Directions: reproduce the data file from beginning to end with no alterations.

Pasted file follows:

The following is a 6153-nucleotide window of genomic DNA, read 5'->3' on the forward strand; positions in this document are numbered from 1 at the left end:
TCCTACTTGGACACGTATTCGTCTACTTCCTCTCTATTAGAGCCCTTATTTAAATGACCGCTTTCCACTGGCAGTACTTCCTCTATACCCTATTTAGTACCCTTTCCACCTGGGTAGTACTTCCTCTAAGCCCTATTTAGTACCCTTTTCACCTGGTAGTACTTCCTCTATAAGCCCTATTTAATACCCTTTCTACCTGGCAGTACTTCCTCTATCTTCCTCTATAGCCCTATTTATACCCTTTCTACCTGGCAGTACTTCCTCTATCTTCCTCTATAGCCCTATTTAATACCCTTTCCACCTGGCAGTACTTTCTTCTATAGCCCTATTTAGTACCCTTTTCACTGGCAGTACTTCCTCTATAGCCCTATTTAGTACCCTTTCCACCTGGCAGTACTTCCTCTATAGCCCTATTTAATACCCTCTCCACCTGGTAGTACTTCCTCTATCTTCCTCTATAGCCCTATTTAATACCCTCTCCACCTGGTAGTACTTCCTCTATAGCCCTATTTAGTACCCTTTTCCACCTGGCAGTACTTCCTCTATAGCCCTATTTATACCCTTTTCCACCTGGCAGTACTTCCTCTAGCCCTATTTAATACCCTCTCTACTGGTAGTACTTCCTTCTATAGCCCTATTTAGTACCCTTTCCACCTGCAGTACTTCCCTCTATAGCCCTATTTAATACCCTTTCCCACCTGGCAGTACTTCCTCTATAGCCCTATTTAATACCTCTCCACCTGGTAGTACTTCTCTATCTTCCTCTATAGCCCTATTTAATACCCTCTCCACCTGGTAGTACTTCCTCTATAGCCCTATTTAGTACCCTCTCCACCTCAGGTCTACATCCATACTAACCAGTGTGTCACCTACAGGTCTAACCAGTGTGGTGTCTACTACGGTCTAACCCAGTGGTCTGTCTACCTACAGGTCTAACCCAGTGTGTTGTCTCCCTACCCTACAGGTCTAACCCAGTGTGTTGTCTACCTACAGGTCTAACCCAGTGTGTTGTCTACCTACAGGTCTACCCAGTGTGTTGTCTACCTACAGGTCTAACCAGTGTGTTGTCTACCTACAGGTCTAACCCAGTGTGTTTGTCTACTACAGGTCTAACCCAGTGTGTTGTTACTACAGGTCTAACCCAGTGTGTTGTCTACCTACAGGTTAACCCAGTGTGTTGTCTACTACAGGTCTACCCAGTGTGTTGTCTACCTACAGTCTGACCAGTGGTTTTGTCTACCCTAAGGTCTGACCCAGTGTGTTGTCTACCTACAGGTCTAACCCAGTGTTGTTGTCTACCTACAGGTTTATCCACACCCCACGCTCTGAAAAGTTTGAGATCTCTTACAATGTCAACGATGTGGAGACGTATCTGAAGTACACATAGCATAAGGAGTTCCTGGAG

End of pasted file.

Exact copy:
The following is a 6153-nucleotide window of genomic DNA, read 5'->3' on the forward strand; positions in this document are numbered from 1 at the left end:
TCCTACTTGGACACGTATTCGTCTACTTCCTCTCTATTAGAGCCCTTATTTAAATGACCGCTTTCCACTGGCAGTACTTCCTCTATACCCTATTTAGTACCCTTTCCACCTGGGTAGTACTTCCTCTAAGCCCTATTTAGTACCCTTTTCACCTGGTAGTACTTCCTCTATAAGCCCTATTTAATACCCTTTCTACCTGGCAGTACTTCCTCTATCTTCCTCTATAGCCCTATTTATACCCTTTCTACCTGGCAGTACTTCCTCTATCTTCCTCTATAGCCCTATTTAATACCCTTTCCACCTGGCAGTACTTTCTTCTATAGCCCTATTTAGTACCCTTTTCACTGGCAGTACTTCCTCTATAGCCCTATTTAGTACCCTTTCCACCTGGCAGTACTTCCTCTATAGCCCTATTTAATACCCTCTCCACCTGGTAGTACTTCCTCTATCTTCCTCTATAGCCCTATTTAATACCCTCTCCACCTGGTAGTACTTCCTCTATAGCCCTATTTAGTACCCTTTTCCACCTGGCAGTACTTCCTCTATAGCCCTATTTATACCCTTTTCCACCTGGCAGTACTTCCTCTAGCCCTATTTAATACCCTCTCTACTGGTAGTACTTCCTTCTATAGCCCTATTTAGTACCCTTTCCACCTGCAGTACTTCCCTCTATAGCCCTATTTAATACCCTTTCCCACCTGGCAGTACTTCCTCTATAGCCCTATTTAATACCTCTCCACCTGGTAGTACTTCTCTATCTTCCTCTATAGCCCTATTTAATACCCTCTCCACCTGGTAGTACTTCCTCTATAGCCCTATTTAGTACCCTCTCCACCTCAGGTCTACATCCATACTAACCAGTGTGTCACCTACAGGTCTAACCAGTGTGGTGTCTACTACGGTCTAACCCAGTGGTCTGTCTACCTACAGGTCTAACCCAGTGTGTTGTCTCCCTACCCTACAGGTCTAACCCAGTGTGTTGTCTACCTACAGGTCTAACCCAGTGTGTTGTCTACCTACAGGTCTACCCAGTGTGTTGTCTACCTACAGGTCTAACCAGTGTGTTGTCTACCTACAGGTCTAACCCAGTGTGTTTGTCTACTACAGGTCTAACCCAGTGTGTTGTTACTACAGGTCTAACCCAGTGTGTTGTCTACCTACAGGTTAACCCAGTGTGTTGTCTACTACAGGTCTACCCAGTGTGTTGTCTACCTACAGTCTGACCAGTGGTTTTGTCTACCCTAAGGTCTGACCCAGTGTGTTGTCTACCTACAGGTCTAACCCAGTGTTGTTGTCTACCTACAGGTTTATCCACACCCCACGCTCTGAAAAGTTTGAGATCTCTTACAATGTCAACGATGTGGAGACGTATCTGAAGTACACATAGCATAAGGAGTTCCTGGAG